They really should rename the FBI the “Federal Investigatory Bureau” so that they can use FIB as the actual acronym.

            1. MeThinks that ye are FIBbing!!!

              The TRUTH is as is listed below…
              Scienfoology Song? GAWD = Government Almighty’s Wrath Delivers

              Government loves me, This I know,
              For the Government tells me so,
              Little ones to GAWD belong,
              We are weak, but GAWD is strong!
              Yes, Guv-Mint loves me!
              Yes, Guv-Mint loves me!
              Yes, Guv-Mint loves me!
              My Nannies tell me so!

              GAWD does love me, yes indeed,
              Keeps me safe, and gives me feed,
              Shelters me from bad drugs and weed,
              And gives me all that I might need!
              Yes, Guv-Mint loves me!
              Yes, Guv-Mint loves me!
              Yes, Guv-Mint loves me!
              My Nannies tell me so!

              DEA, CIA, KGB,
              Our protectors, they will be,
              FBI, TSA, and FDA,
              With us, astride us, in every way!
              Yes, Guv-Mint loves me!
              Yes, Guv-Mint loves me!
              Yes, Guv-Mint loves me!
              My Nannies tell me so!

  3. FOIL, DiFiore writes, “was never designed to compel a law enforcement agency to disclose inherently confidential, investigatory information of this nature.”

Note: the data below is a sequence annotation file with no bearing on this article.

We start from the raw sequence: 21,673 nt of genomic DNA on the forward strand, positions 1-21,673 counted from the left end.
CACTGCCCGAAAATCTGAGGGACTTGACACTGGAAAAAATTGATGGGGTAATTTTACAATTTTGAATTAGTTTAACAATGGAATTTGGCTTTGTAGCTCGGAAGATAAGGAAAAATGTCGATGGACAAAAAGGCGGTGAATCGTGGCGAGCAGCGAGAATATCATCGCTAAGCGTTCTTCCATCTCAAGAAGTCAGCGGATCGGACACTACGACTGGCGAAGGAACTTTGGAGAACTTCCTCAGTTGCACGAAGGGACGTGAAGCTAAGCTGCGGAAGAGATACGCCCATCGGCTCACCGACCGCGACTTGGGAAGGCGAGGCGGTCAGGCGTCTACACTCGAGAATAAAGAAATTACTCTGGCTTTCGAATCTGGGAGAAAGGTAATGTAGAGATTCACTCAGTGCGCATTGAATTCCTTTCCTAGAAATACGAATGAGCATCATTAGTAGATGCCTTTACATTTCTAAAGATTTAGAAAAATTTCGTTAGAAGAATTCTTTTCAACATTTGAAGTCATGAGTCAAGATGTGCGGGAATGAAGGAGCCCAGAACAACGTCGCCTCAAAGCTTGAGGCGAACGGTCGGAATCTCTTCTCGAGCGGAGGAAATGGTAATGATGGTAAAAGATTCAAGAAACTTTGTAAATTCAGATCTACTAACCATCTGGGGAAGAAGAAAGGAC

It was designed to shut transparency and press freedom groups up, and it’s not even doing that very well.

  4. it follows that the NYPD could claim the right to refuse to confirm or deny the existence of any record that even tangentially relates to any past, present, or future investigation of ‘crime,’ thereby avoiding its FOIL obligations in innumerable cases.”

    “Curses, FOILed again!”

    Seriously, one supposes this will be decided by SCOTUS.

  5. Think about how much freedom we’ve lost since 9/11 in the name of anti-terrorism. Remind me which side is winning the war on terror again?

    1. America, fuck yeah! Is not the permanent state of emergency goddamn exhilarating?

      1. God, I love crying wolf!!!!! I see one!!! They’re everywhere!!

        1. The start of our eminent demise was 9/11. I’d say the beginning of the end was during the Clinton years around the time of the OJ trial and other ridiculous shit.

          The end of the beginning was 9/11. Now we are just waiting to implode.

          Now we are in the “bask in our former glory ” days like great Britain has been in for the last 100 years.

          1. If that’s true, then what is interesting is that no other nation has stepped up to take the mantle again.

            I still kind of am betting on India to become one of the great superpowers, if they aren’t already. I think China will either crash or stagnate soon. Similar to how Japan was going to kill us all in the 80s, but has since had 30 years of their Lost Decade.